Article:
Okwui Enwezor, the artistic director of the Biennale, born in Nigeria and resident in New York:
For me, the main question was how to deal with this topic of globalization. I do not speak of globalization as a typical phenomenon only for the 20. Century, but as something that has a much more long historical history. Within this problem of globalization, which was stolen from the multinational corporations, we have thought about some questions, be it emigration, identity, nationality, postcolonialism, colonialization, etc. It was an opportunity for me to meditate about what exactly this historical moment means and which economic factors that succeeded in the youngest cultural consequences.
Some of Okwui Enwezors fundamental decisions on the organization of the Biennale were positively absorbed by many artists and visitors.
I am very much on the fact that the pavilions of the nations were abolished and that we do not animate our home stands, but we show our work as individual artists, and that we were all confused.
Alfredo Jaar Chile / New York (Tranversions)
I like these biennial, because they did not search for artists who come from this or that country, but to artists who fit well with their concept. You have abolished this idea of the nationality and I feel very well.
Juan Carlos Robles, Spain / Berlin (Alternating Currents)
Okwui Enwezor, however, continued to abolish only the national pavilions, he delegates to curatorial power and said:
For me it was impossible to support this rough gesture of the art world, and to present me as the sole curator. I fell the need to work with other curators. That makes my position more complicated, but it makes you better understandable.
You can see that as a privilege of this biennial that there are different curators with different value systems. This will result in this keyword from decentralization to the component of the technical structure of the Biennale.
Helmut Weber, Vienna (Transversions)
Okwui Enwezor’s idea that the Biennale one "Four-splitting star should form between whose poles can interact with the various asthetic and cultural positions with each other," So seems to have worked. Not only the younger artists, also Dennis Oppenheim, one of the stars of the exhibition, fell to the communicative spirit of the Biennale. He paid me that he found it extremely interesting that the events of young Sudafiricians "infiltrated" were all eager to see and learn. He also knew that the curators of the most important American museums were prussently, as well as representatives of the most important art magazines. Alfredo Jaar, another "Surname" In this biennial, this feelmented:
Almost a third of the artists come from Sudafrika, we are all together, they have a strong Prasenz, we are guided together through the city and we will be friends.
However, Jaar also expressed skepticism about the ability of the art system to be responsible. In his view, the realization that other perspectives than those of the Western art world must be accepted and shown, given for a long time, yet little has changed so far.
This is one of the coarse ironia in today’s art world. But I think we are now in the first phase, in which it is necessary to access artists from the Third World to show presence in the so-called centers, making away to her to be able to. However, we will reach a second phase in which it will no longer be necessary, to leave the so-called Third World. You can live anywhere and develop his vocabulary and his work and still be visible on the Weltbuhne the art of his own country. Maybe that’s wishful thinking, but I think we are slowly moving towards it. The periphery will disappear, we will all become centers and the Euro-centric view of the world will also disappear.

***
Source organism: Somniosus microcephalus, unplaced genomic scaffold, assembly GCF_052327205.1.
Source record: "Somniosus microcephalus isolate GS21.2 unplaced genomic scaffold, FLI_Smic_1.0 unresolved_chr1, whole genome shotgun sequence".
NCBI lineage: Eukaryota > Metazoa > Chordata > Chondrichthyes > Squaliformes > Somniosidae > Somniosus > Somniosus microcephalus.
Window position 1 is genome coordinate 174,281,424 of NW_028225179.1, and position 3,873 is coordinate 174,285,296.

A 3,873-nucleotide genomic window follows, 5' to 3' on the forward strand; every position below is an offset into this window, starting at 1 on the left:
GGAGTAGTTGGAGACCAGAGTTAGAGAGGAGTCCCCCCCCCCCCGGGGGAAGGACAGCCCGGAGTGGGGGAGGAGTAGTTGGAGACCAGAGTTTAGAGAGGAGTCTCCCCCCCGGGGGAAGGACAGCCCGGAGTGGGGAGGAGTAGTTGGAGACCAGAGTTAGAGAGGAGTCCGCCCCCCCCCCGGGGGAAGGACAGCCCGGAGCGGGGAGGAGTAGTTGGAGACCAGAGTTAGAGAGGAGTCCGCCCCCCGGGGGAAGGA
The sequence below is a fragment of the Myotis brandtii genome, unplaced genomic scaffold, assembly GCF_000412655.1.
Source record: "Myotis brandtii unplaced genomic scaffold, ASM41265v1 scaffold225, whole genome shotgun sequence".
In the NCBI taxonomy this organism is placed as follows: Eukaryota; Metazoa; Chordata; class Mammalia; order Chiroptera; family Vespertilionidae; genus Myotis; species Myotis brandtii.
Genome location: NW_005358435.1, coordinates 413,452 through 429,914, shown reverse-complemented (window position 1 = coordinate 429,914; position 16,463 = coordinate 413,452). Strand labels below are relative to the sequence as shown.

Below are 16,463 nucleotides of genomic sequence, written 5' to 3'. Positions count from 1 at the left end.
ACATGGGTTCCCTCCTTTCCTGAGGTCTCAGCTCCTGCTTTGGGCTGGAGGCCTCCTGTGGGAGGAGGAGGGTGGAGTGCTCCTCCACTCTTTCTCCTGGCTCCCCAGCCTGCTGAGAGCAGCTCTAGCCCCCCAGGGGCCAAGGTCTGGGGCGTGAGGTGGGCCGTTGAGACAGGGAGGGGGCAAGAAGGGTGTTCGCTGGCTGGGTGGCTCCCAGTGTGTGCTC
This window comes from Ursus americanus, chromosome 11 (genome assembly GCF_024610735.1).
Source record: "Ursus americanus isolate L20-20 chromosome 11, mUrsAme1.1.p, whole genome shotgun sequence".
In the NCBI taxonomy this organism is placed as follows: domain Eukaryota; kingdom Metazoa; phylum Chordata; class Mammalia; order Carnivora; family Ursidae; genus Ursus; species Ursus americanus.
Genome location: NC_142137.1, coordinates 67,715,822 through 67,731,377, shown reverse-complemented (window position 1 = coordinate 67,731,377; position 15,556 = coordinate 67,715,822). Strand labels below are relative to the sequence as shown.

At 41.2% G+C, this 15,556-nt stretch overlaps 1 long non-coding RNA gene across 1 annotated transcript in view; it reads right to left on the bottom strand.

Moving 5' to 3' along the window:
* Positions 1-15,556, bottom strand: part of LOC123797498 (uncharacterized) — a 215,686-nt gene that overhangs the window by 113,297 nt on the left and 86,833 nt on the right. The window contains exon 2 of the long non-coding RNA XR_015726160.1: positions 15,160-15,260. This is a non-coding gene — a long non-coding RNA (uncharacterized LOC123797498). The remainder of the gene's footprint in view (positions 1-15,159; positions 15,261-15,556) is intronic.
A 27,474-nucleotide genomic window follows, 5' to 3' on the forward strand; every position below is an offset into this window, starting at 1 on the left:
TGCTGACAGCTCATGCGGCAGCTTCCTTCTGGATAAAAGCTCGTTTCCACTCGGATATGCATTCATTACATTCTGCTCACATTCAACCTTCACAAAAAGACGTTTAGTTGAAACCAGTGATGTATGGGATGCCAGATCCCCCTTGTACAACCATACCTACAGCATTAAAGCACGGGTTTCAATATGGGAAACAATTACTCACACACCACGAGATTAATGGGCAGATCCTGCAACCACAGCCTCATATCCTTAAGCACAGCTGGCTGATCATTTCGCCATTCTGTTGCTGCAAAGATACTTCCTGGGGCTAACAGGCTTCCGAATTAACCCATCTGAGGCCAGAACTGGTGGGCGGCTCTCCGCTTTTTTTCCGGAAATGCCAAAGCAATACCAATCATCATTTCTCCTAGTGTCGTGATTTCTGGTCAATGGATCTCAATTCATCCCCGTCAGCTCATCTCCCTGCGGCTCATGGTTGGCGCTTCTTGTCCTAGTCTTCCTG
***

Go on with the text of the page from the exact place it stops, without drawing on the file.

That was one of the key ies in many discussions of this Biennale. The majority of artists who have been shown at the Biennale came from the so-called third world or the hemisphare or other marginalized areas. However, most of these artists live in New York. It would be too easy to blame the curators, they dab a New York-centered image spread. For young artists from Africa, it is to pull a matter of necessity rather the free choice to New York or London, to at all something of an artistic career have to be able to. the "Diaspora" The artist is often a story of personal despair and lack of other perspectives. Therefore, a curator like Okwui Enwezor will not be lightly adopted that trend that the "Nomadism" celebrates a concept that is popular in western Elitren art circles for many years.
The question is what happened in Africa in the last 20 years? Why did people rely on their own land and where they went? I think that the metropolis receiving for this conglomerate is of humans and identities. Not necessarily in the centers of the metropolis but at their periphery. The metropolis itself can not be considered more blob than a center, but is itself a highly fragmented place. These artists live in New York, but they will not be exhibited there. To see you in an exhibition of this order of magnitude, you have to come to Johannesburg.
He appeals that "New York, of course, remains a power center in the terms of capitalism and that is a question that I would like to submit." Fly to and from New York, a central question seems to be for many artists. However, the problem of diaspora is not only the problem of African artist. The diaspora, which emigrated from economic or political reasons, was the underlying main topic in many works in this biennial.